52 Wasn’t Abraham found faithful when he was tested, and it was considered righteousness?53 Joseph kept the commandment in the time of his distress, and he became ruler of Egypt.54 Our ancestor Phinehas received the covenant of everlasting priesthood because he was deeply zealous.55 Joshua became a judge in Israel because he fulfilled the command.56 Caleb received an inheritance in the land because he testified in the assembly.57 David inherited the throne of the kingdom forever because he was merciful.58 Elijah was taken up into heaven because he had great zeal for the Law.59 Hananiah, Azariah, and Mishael believed, and were rescued from the flame.60 Daniel was delivered from the lions’ mouths because of his innocence.

61 “So you see that from generation to generation, no one who continues to trust God will lack strength. 62 Don’t fear the words of sinners, for their glory will turn into dung and worms. 63 Today they may be exalted, but tomorrow they can’t be found, because they will have returned to the dust and their plans will have vanished. 64 My children, show courage and grow strong in the Law, because this will bring you honor.

65 “Look, here is your brother Simon, who I know is a man with purpose. Always listen to him. He will be your father. 66 Judas Maccabeus has been a powerful fighter since he was a boy. He will command the army for you and lead the battle against the peoples. 67 Rally around yourselves all who observe the Law, and avenge wrong done to your people. 68 Pay the Gentiles back in full, and obey what the Law commands.”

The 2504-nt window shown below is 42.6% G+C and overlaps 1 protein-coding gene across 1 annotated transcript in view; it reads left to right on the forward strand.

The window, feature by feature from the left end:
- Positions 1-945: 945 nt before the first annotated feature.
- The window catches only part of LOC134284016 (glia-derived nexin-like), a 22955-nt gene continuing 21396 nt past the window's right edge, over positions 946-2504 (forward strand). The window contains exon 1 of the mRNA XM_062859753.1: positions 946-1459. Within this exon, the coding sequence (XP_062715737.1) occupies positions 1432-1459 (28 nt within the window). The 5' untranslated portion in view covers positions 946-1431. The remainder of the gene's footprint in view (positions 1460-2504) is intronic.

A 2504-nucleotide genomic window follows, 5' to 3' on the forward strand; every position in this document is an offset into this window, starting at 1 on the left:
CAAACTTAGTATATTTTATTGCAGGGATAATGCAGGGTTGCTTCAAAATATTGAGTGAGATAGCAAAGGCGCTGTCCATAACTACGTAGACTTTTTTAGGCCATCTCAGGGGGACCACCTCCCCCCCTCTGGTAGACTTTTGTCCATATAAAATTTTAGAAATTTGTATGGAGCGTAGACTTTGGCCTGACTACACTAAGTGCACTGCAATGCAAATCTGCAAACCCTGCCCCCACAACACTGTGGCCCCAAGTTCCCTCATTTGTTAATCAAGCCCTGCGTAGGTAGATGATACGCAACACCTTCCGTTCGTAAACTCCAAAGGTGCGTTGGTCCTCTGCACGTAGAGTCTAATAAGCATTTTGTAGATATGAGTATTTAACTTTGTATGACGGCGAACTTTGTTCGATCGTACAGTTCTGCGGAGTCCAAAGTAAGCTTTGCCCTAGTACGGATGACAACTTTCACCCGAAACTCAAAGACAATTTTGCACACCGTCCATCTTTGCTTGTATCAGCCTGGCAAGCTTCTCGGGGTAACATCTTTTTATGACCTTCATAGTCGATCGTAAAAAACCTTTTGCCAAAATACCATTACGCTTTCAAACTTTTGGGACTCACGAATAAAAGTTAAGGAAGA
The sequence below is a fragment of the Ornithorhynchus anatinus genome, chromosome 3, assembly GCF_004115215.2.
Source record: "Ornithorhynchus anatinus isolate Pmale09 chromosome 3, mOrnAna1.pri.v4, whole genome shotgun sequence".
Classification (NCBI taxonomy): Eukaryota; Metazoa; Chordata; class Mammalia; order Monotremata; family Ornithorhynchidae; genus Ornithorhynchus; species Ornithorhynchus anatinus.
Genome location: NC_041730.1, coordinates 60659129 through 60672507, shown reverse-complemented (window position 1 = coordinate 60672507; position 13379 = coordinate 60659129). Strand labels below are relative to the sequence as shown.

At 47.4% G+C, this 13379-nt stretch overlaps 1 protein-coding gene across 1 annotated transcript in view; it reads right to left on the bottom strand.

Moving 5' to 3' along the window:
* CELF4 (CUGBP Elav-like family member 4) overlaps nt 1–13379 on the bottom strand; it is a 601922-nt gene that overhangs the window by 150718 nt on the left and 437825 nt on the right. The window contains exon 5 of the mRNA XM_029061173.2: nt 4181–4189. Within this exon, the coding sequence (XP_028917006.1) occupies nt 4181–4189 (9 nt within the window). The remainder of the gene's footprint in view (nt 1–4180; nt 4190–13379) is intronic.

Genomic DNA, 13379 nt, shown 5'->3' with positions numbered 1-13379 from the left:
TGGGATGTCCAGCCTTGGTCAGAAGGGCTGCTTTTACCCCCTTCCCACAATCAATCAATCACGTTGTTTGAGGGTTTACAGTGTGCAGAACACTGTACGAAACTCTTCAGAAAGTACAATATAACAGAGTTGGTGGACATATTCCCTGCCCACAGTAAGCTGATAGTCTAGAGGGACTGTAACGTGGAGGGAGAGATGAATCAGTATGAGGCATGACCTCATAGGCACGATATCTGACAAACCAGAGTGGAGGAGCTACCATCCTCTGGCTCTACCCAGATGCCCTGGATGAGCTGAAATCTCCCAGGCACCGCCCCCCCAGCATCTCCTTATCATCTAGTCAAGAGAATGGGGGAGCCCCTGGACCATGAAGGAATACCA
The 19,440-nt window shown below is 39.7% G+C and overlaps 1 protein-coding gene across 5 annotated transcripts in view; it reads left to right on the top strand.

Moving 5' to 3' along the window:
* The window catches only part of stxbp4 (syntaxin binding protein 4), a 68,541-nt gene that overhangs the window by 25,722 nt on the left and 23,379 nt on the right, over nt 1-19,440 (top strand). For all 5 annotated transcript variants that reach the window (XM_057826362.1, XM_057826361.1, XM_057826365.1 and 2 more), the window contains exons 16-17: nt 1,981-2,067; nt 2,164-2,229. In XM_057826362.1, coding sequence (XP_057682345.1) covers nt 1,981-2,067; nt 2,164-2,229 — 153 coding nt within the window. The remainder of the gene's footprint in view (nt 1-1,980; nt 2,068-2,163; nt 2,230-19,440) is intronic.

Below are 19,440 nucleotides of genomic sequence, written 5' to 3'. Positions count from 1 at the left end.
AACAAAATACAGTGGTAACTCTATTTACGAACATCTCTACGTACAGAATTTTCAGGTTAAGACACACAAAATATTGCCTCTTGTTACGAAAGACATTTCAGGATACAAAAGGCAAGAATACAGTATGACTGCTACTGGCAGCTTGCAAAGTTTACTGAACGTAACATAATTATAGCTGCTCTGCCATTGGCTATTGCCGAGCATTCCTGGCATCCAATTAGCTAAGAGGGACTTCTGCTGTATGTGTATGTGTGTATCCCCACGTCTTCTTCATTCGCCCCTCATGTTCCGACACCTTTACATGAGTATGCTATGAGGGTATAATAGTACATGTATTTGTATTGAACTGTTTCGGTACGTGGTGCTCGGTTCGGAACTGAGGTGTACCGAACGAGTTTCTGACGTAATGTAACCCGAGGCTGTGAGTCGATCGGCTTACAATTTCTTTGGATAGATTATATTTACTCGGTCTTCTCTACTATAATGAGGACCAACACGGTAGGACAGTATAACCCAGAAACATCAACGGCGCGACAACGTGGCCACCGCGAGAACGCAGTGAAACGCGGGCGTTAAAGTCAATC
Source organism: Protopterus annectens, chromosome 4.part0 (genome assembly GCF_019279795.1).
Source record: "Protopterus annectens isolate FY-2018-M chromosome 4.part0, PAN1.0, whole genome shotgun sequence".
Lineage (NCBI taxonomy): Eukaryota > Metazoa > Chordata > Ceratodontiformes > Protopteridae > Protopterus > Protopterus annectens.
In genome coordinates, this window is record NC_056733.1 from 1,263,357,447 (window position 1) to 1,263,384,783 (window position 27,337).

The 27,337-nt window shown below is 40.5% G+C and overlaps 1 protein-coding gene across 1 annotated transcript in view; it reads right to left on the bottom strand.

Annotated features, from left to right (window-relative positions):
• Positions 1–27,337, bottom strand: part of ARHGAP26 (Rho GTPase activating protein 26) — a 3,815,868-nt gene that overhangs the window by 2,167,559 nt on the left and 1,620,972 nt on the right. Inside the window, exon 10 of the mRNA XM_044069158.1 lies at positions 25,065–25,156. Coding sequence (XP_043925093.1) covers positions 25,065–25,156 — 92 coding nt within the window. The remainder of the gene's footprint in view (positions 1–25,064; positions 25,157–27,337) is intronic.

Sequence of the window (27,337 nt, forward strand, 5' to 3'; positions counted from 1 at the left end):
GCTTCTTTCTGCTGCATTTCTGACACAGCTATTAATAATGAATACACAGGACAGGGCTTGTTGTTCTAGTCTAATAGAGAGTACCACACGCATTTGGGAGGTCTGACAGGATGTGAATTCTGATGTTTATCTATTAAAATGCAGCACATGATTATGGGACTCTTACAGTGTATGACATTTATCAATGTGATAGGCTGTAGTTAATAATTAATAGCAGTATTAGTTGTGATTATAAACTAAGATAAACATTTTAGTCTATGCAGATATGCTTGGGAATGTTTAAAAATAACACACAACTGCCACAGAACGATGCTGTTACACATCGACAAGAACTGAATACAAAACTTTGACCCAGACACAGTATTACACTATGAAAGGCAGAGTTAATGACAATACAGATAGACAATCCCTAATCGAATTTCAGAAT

69 Then he blessed them and joined his ancestors.

Wrights View

With respect to “zeal,” Elijah is coupled with Phinehas.

Judas Maccabeus = “Judah the Hammer”

“Judas Maccabeus and his brothers went to work, a little revolutionary group against the powerful pagan empire [of Antiochus IV]. Against all probability, they succeeded. They beat off the Syrians, reconsecrated the Temple, and established, for a century or so, an independent Jewish state. Zeal worked.”

Paul - A Biography  [Scripture ]

Paul - A Biography  [ Scripture ]

Zeal: Acts 7:51-8:3 (Saul of Tarsus)

7:51 “You stubborn people! In your thoughts and hearing, you are like those who have had no part in God’s covenant! You continuously set yourself against the Holy Spirit, just like your ancestors did. 52 Was there a single prophet your ancestors didn’t harass? They even killed those who predicted the coming of the righteous one, and you’ve betrayed and murdered him! 53 You received the Law given by angels, but you haven’t kept it.”